Troubled by the increasing rancor of political debate in the U.S., I watched a rented copy of "Seven Days in May" last week. Its paranoid mood, partly created by Jerry Goldsmith's eerie, minimalist score, captured exactly what I have been sensing lately. There is something dangerous afoot -- an alienation that can easily morph into extremism. With the national Republican party in disarray, an argument is solidifying among grass-roots conservatives: Liberals, who are now in power in Washington, hate America and want to dismantle its foundational institutions and liberties, including capitalism and private property. Liberals are rootless internationalists who cravenly appease those who want to kill us. The primary principle of conservatives, on the other hand, is love of country, for which they are willing to sacrifice and die. America's identity was forged by Christian faith and our Founding Fathers, to whose prudent and unerring 18th-century worldview we must return.

In a harried, fragmented, media-addled time, there is an invigorating simplicity to this political fundamentalism. It is comforting to hold fast to hallowed values, to defend tradition against the slackness of relativism and hedonism. But when the tone darkens toward a rhetoric of purgation and annihilation, there is reason for alarm. Two days after watching "Seven Days in May," I was utterly horrified to hear Dallas-based talk show host Mark Davis, subbing for Rush Limbaugh, laughingly and approvingly read a passage from a Dallas magazine article by CBS sportscaster David Feherty claiming that "any U.S. soldier," given a gun with two bullets and stuck in an elevator with Nancy Pelosi, Harry Reid and Osama bin Laden, would use both bullets on Pelosi and strangle the other two.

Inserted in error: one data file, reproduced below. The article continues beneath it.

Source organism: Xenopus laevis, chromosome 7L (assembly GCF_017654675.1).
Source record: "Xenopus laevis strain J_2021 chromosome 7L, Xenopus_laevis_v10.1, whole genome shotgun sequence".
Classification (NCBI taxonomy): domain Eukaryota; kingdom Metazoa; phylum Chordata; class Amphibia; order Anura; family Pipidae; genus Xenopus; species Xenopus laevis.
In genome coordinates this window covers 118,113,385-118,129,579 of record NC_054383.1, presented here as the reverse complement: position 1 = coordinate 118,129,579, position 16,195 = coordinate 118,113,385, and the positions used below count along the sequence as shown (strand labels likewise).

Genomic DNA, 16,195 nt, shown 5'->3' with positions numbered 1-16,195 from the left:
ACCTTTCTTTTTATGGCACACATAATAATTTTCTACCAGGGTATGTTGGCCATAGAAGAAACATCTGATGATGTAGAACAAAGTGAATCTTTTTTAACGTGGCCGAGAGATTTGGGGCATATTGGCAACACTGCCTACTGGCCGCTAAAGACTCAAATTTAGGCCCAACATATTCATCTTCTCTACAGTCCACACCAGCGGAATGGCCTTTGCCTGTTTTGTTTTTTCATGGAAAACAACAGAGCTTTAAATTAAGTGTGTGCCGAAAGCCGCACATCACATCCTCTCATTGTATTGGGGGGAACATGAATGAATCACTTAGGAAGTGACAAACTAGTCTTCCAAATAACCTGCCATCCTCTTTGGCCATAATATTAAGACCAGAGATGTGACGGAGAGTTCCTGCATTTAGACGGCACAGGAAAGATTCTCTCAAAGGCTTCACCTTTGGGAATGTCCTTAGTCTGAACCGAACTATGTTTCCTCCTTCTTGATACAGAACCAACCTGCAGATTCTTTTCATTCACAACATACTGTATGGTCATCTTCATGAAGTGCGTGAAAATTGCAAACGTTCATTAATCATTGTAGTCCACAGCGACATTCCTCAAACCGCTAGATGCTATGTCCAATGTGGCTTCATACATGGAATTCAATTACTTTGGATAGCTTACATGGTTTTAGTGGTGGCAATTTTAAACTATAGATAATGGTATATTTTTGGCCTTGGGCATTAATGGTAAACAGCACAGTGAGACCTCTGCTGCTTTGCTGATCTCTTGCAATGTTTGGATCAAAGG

[Listen to Davis below]

How have we come to this pass in America where the assassination of top government officials is fodder for snide jokes on national radio? Davis (who is obviously a glib horse's ass) did this stunt very emphatically at a news break at the top of the first hour. It was from there that the Dallas magazine story was evidently picked up by liberal Web sites and disseminated, pressuring CBS to denounce Feherty, who made a public apology. The gravity of this case was unfortunately overshadowed by feisty comedian Wanda Sykes' clumsy jibes at Rush Limbaugh the next night at the Washington Correspondents Dinner. Sykes (who is usually hilarious) was rushed and inept, embarrassing herself and her hosts. But what Mark Davis did, in irresponsibly broadcasting Feherty's vile fantasy, was an inflammatory political act that could goad susceptible minds down the dark road toward "Seven Days in May."

Talk radio has been seething with such intensity since Barack Obama's first week in office that I am finding it very hard to listen to it. How many times do we have to be told the sky is falling? The major talk show hosts, in my opinion, made a strategic error in failing to reset at lower volume after Obama's election. When the default mode is feverish crisis pitch, there's nowhere to go, and monotony sets in. Lately, I've been doing a lot of tuning in and impatiently tuning out. As a longtime fan of talk radio, I don't think this bodes well for the long-term broad appeal of the medium. I want stimulation and expansion of my thinking -- not shrill, numbing hectoring and partisan undermining of the authority and dignity of the presidency. Rabidly Bush-bashing Democrats shouldn't have done it to the last president either, but that's no excuse for conservatives, who claim to revere our institutions, to play schoolyard tit for tat.

Not that Obama's policies and conduct shouldn't receive sharp scrutiny. Despite my disgust at the grotesquely bloated stimulus package which did severe early damage to this administration, I am generally happy with Obama's eagerness to tackle long-entrenched social problems, although there is sometimes a curious disconnect between what he says and what he does. The degree to which Obama is or is not a stealth socialist remains to be seen. But it's about time an ambitious young leader shook up the stale status quo. The sepulchral, doom-obsessed and megalomaniacal Dick Cheney's self-intrusion into the news last weekend was a nice demonstration of just what a fresh new breeze Obama represents in Washington.